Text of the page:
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Ann Hematol. 2003 Jan;82(1):14-8. Epub 2002 Dec 19.

Quality of life and psychological well-being in Spanish long-term survivors of Hodgkin's disease: results of a controlled pilot study.

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  • 1Haematology Department, Hospital Universitario de la Princesa, c/ Diego de Leon 62, 28006 Madrid, Spain. jjgilfer@navegalia.com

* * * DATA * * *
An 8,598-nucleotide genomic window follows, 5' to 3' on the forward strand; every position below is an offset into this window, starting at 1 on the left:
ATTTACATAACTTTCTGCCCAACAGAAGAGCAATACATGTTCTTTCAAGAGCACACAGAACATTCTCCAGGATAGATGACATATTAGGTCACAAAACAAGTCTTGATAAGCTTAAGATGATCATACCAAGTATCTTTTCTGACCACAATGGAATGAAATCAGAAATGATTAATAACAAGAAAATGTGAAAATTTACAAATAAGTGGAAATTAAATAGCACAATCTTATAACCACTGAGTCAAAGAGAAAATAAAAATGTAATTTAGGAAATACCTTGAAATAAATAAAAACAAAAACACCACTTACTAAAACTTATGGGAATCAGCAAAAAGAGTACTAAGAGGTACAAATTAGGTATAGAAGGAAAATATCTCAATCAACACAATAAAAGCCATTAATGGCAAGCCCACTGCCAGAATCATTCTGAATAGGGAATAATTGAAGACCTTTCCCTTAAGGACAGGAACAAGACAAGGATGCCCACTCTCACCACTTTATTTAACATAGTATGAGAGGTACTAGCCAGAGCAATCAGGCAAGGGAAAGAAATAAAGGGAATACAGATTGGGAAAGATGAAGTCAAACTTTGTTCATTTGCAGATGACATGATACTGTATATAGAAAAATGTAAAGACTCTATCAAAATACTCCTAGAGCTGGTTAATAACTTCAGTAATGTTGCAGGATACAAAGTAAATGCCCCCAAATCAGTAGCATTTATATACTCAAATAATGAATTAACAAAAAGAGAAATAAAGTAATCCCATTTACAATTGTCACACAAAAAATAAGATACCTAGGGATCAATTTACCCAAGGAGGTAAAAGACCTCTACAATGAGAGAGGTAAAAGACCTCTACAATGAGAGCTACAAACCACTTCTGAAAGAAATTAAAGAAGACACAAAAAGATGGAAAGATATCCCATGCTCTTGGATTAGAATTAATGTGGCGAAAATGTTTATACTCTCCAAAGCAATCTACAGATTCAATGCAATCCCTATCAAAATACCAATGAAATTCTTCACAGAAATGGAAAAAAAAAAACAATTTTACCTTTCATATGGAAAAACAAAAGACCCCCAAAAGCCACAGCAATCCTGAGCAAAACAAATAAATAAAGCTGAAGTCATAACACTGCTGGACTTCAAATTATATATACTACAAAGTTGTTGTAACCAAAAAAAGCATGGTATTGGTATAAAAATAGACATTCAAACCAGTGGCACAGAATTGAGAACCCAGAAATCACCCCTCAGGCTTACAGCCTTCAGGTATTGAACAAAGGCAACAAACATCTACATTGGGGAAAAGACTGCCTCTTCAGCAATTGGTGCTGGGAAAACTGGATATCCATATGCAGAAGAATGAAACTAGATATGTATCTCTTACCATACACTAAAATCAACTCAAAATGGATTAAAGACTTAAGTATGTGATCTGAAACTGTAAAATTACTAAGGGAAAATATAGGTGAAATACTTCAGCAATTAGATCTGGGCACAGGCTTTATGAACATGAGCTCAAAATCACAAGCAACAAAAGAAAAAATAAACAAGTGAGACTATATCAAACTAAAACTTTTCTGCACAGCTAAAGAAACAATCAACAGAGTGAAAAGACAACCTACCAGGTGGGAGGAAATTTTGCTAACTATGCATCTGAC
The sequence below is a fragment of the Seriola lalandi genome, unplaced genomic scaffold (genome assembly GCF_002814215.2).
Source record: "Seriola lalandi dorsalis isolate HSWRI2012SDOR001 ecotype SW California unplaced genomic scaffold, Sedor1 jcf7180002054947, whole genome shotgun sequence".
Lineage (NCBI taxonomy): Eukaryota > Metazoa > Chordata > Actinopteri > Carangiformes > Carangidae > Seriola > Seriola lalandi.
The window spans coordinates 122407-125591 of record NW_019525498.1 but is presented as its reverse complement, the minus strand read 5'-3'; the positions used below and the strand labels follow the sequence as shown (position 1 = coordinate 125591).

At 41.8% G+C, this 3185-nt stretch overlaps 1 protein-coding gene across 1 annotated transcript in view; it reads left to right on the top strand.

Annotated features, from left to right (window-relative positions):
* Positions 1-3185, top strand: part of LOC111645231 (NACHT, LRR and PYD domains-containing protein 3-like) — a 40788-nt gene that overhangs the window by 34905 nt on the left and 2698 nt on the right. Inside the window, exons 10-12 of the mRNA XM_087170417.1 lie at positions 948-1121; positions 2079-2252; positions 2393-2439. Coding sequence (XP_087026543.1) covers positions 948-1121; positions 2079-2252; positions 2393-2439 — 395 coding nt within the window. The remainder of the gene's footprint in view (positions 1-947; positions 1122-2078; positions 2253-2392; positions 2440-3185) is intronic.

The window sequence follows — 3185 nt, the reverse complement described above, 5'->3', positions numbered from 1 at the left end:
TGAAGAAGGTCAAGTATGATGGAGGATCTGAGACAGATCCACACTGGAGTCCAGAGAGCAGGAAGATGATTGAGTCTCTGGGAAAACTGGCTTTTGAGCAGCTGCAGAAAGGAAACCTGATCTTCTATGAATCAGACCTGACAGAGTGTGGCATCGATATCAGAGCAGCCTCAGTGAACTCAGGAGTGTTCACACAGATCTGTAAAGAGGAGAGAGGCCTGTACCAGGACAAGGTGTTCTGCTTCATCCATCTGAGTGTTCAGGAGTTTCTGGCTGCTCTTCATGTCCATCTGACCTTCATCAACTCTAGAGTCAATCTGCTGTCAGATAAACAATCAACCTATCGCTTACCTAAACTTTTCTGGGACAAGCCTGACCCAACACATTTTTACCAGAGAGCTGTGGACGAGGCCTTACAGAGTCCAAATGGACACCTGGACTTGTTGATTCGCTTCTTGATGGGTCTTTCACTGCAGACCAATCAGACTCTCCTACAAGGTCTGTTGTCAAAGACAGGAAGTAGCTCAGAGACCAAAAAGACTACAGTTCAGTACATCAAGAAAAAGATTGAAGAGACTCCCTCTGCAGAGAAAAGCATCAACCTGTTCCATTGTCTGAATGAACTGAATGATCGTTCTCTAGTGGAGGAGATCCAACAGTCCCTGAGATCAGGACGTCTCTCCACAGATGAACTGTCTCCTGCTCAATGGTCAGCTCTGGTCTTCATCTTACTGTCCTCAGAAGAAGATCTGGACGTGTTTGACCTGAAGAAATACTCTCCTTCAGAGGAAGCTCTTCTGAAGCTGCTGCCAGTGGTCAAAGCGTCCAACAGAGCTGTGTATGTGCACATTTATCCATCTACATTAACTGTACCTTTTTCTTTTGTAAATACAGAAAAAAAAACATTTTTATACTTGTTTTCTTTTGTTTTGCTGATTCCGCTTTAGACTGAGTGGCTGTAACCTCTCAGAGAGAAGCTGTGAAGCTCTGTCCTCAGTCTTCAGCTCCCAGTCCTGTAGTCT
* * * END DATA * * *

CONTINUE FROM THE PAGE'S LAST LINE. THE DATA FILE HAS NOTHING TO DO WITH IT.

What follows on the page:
Nowadays, the chemoradiotherapeutic protocols for Hodgkin's disease (HD) achieve high curability rates. Hemato-oncologists focus on both avoiding medical and psychological sequelae of the treatment and returning patients to a normal life. The quality of life and psychological well-being of Spanish patients who are long-term survivors of HD were studied and compared to the results obtained from healthy controls. Questionnaires on quality of life [European Organization for Research and Treatment of Cancer (EORTC) QLQ30] and psychological status [hospital anxiety and depression (HAD) scale] were mailed to HD patients without active disease and free of second malignancies and were also given to healthy controls. Of 67 selected patients (68.6%), 46 were included in this study. The median follow-up for these 46 patients was of 7.6 years (0.8-22.1) after being diagnosed. Although there were no differences between patients and controls with regard to their global state of health and quality of life (72.9+/-22.7 vs 79.3+/-18.7; p=0.22), patients presented a lower physical function (88.2+/-18.1 vs 96.5+/-9.7; p=0.05) and a worse social operation scale (81.5+/-25.4 vs 96.3+/-13.1; p= 0.0015) together with higher symptoms of dyspnea (8.6+/-14.7 vs 0+/-0; p=0.03) and higher economic difficulties (23.1+/-38.3 vs 0.7+/-4.9; p=0.017) when compared with healthy controls. However, we did not find differences in the scores and the proportion of cases of anxiety and depression between the two groups. The quality of life questionnaire disclosed differences between patients and controls in some functional and symptomatic scales. These differences can be read as a consequence of either the disease itself or the treatment received. However, the results of this controlled pilot study should be confirmed in a larger series of Spanish HD survivors. In the future, these results could be a reference when new therapeutic protocols are designed to reduce the impact on the quality of life of the patients. Socioeconomic support to the patients should also be provided in order to improve their medical care.

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